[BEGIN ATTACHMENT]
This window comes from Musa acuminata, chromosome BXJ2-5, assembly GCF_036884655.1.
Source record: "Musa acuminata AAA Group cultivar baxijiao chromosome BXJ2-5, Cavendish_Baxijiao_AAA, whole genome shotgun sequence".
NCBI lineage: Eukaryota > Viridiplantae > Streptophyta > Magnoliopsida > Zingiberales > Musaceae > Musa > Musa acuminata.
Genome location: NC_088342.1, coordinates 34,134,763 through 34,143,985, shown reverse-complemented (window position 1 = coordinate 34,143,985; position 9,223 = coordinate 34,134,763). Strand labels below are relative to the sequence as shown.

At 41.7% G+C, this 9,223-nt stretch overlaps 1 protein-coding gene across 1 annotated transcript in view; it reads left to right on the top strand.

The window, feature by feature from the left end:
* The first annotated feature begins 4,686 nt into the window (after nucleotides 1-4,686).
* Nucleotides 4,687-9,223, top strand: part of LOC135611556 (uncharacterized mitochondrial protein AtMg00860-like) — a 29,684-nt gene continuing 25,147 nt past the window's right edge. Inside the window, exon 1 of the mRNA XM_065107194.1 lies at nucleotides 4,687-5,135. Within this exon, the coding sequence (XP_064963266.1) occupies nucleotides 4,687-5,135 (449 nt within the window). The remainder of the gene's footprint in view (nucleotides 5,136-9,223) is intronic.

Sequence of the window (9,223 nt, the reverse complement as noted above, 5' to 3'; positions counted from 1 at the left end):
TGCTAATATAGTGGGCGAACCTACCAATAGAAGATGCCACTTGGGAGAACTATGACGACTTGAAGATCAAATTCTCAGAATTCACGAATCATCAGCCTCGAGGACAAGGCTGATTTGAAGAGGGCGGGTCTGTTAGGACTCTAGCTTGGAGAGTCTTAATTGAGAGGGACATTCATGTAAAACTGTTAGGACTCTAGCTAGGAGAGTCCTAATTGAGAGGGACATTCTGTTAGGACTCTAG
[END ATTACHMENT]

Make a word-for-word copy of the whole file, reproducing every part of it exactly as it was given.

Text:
This window comes from Musa acuminata, chromosome BXJ2-5, assembly GCF_036884655.1.
Source record: "Musa acuminata AAA Group cultivar baxijiao chromosome BXJ2-5, Cavendish_Baxijiao_AAA, whole genome shotgun sequence".
NCBI lineage: Eukaryota > Viridiplantae > Streptophyta > Magnoliopsida > Zingiberales > Musaceae > Musa > Musa acuminata.
Genome location: NC_088342.1, coordinates 34,134,763 through 34,143,985, shown reverse-complemented (window position 1 = coordinate 34,143,985; position 9,223 = coordinate 34,134,763). Strand labels below are relative to the sequence as shown.

At 41.7% G+C, this 9,223-nt stretch overlaps 1 protein-coding gene across 1 annotated transcript in view; it reads left to right on the top strand.

The window, feature by feature from the left end:
* The first annotated feature begins 4,686 nt into the window (after nucleotides 1-4,686).
* Nucleotides 4,687-9,223, top strand: part of LOC135611556 (uncharacterized mitochondrial protein AtMg00860-like) — a 29,684-nt gene continuing 25,147 nt past the window's right edge. Inside the window, exon 1 of the mRNA XM_065107194.1 lies at nucleotides 4,687-5,135. Within this exon, the coding sequence (XP_064963266.1) occupies nucleotides 4,687-5,135 (449 nt within the window). The remainder of the gene's footprint in view (nucleotides 5,136-9,223) is intronic.

Sequence of the window (9,223 nt, the reverse complement as noted above, 5' to 3'; positions counted from 1 at the left end):
TGCTAATATAGTGGGCGAACCTACCAATAGAAGATGCCACTTGGGAGAACTATGACGACTTGAAGATCAAATTCTCAGAATTCACGAATCATCAGCCTCGAGGACAAGGCTGATTTGAAGAGGGCGGGTCTGTTAGGACTCTAGCTTGGAGAGTCTTAATTGAGAGGGACATTCATGTAAAACTGTTAGGACTCTAGCTAGGAGAGTCCTAATTGAGAGGGACATTCTGTTAGGACTCTAG